6 thoughts on “P35 – Bass

  1. How did you perform the PCR experiment that allowed you to predict that it was a part of the A4 cell cluster?

    1. In order to perform the PCR experiment, we prepared four samples based on our prediction that our phage was part of either the A3 or A4 subcluster, which we determined from the restriction digest. The first sample was a positive control which was made up of DNA that was known to be part of the A3 subcluster and A3 subcluster primers. The second sample was a negative control which was just A3 subcluster primers. The third sample contained diluted DNA we isolated from our phage and A3 subcluster primers. The fourth sample contained diluted DNA we isolated from our phage and A4 subluster primers. All four samples contained PCR reaction mix as well which consists of PCR buffer, all four deoxyribonucleotides, and Taq DNA polymerase. After preparing these samples we ran them in a thermocycler which amplified the DNA if the DNA had regions that matched with the primers. After running the samples in the thermocycler we ran them on a gel. Based on the results of the gel we know that our phage belongs to the A4 subcluster because there was a band present in the lane that had the sample containing our DNA and the A4 subcluster primers, indicating that the primers had matched and the DNA had been amplified. No band present in the lane that had the sample containing our DNA and the A3 subcluster primers, indicates that the primers did not match and there was no DNA amplified.

  2. What is the difference in morphology (head and tail) between phages in the Siphoviridae family and other families of phages?

    1. The Siphoviridae family of phage is characterized by long, noncontractile tails and icosahedral heads. Siphoviridae phage can also have oblong heads with long, noncontractile tails, which can be referred to as a ‘corndog’ phage. The Myoviridae family of phage is characterized by shorter, contractile tails and icosahedral heads. The Podoviridae family of phage is characterized by short, stubby noncontractile tails and icosahedral heads. In all three of these phage families the DNA is stored in the head of the phage, which is also called the capsid, and is made up of proteins. The difference in tail length and contractibility play a role in the way that the phage DNA is injected into the host cell.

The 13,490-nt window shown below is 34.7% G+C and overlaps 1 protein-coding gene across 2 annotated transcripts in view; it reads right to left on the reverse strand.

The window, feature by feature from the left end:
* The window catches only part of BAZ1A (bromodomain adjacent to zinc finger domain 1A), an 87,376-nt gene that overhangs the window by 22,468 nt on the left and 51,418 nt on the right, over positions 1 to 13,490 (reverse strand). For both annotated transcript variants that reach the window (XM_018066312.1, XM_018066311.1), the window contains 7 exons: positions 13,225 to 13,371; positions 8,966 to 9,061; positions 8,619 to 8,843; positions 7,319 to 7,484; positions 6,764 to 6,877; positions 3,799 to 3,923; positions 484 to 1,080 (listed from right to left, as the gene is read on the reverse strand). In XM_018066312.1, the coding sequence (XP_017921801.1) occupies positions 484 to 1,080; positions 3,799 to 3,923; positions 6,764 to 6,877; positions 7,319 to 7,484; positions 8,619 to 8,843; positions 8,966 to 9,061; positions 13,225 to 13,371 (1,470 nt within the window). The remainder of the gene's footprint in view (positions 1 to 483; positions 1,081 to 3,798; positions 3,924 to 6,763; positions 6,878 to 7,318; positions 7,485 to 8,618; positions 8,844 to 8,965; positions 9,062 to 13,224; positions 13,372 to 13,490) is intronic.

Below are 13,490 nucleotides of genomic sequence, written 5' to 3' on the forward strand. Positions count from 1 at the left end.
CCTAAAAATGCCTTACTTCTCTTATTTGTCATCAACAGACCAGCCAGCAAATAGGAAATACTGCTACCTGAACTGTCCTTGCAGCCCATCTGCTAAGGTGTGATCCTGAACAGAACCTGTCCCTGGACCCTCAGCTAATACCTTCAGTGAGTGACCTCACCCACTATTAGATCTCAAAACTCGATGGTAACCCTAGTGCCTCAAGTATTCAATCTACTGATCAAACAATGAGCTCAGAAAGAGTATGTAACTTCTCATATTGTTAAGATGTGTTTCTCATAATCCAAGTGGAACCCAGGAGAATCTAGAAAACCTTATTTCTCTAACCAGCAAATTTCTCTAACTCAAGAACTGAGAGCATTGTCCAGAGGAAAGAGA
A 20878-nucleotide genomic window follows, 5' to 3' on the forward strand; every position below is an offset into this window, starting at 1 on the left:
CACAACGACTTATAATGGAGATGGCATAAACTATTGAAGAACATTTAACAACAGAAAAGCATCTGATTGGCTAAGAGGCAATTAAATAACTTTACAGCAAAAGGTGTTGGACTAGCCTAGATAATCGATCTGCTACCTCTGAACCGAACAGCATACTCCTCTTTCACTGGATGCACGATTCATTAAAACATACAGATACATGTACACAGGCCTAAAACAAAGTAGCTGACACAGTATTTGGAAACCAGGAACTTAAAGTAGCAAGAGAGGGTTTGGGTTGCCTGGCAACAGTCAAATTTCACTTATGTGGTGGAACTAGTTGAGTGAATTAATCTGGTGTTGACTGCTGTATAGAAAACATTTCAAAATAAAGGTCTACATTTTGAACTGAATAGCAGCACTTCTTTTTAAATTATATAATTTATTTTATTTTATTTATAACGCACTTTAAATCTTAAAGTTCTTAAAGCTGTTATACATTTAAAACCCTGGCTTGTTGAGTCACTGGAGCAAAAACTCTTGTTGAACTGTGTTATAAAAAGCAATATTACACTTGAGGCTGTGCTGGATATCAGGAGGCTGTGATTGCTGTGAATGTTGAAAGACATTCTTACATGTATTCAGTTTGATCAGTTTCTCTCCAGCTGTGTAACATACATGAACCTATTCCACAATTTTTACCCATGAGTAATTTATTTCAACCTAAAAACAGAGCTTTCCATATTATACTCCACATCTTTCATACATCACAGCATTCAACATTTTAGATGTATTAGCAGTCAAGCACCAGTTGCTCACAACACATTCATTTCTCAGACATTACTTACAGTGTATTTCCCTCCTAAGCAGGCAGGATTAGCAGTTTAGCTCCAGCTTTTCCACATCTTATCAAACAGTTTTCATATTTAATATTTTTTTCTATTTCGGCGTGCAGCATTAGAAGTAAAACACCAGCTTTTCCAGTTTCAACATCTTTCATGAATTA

3. What about the results of figure 4 lead you to believe that the phage was part of A3 or A4? What did you expect it to look like, and how did the results compare?

    1. Figure 4 shows a restriction digest which tests samples each containing CutSmart buffer (which increases the effectiveness of restriction enzymes), sterile water, our isolated phage DNA, and one of six restriction enzymes. The restriction enzymes cut DNA at very specific sequences. When the isolated phage DNA is combined with the restriction enzymes and allowed to incubate, the restriction enzymes will look for specific sequences on the DNA that match it’s specific sequence. When a sequence on the DNA matches the sequence from a restriction enzyme, the restriction enzyme will cut the DNA at the location of the match. These cuts from the restriction enzymes appear on the gel as multiple bands or one stretched band seen as unclear on the gel. When running this experiment we didn’t know which restriction enzyme(s), if any, would cut our isolated phage DNA, but we knew that if a band or unclear section appeared then our DNA had been successfully cut. Based on the results from our gel, the restriction enzymes ClaI, HaeIII, and SaII all successfully cut our DNA. From there we compared which enzymes were successful in cutting our DNA with which enzymes were successful in cutting DNA in various other clusters. From this comparison we made the prediction that our phage was in either the A3 or A4 subcluster because the restriction enzymes that successfully cut our DNA also successfully cut DNA in those subclusters and had bands at approximately the same location on the gel as ours did.

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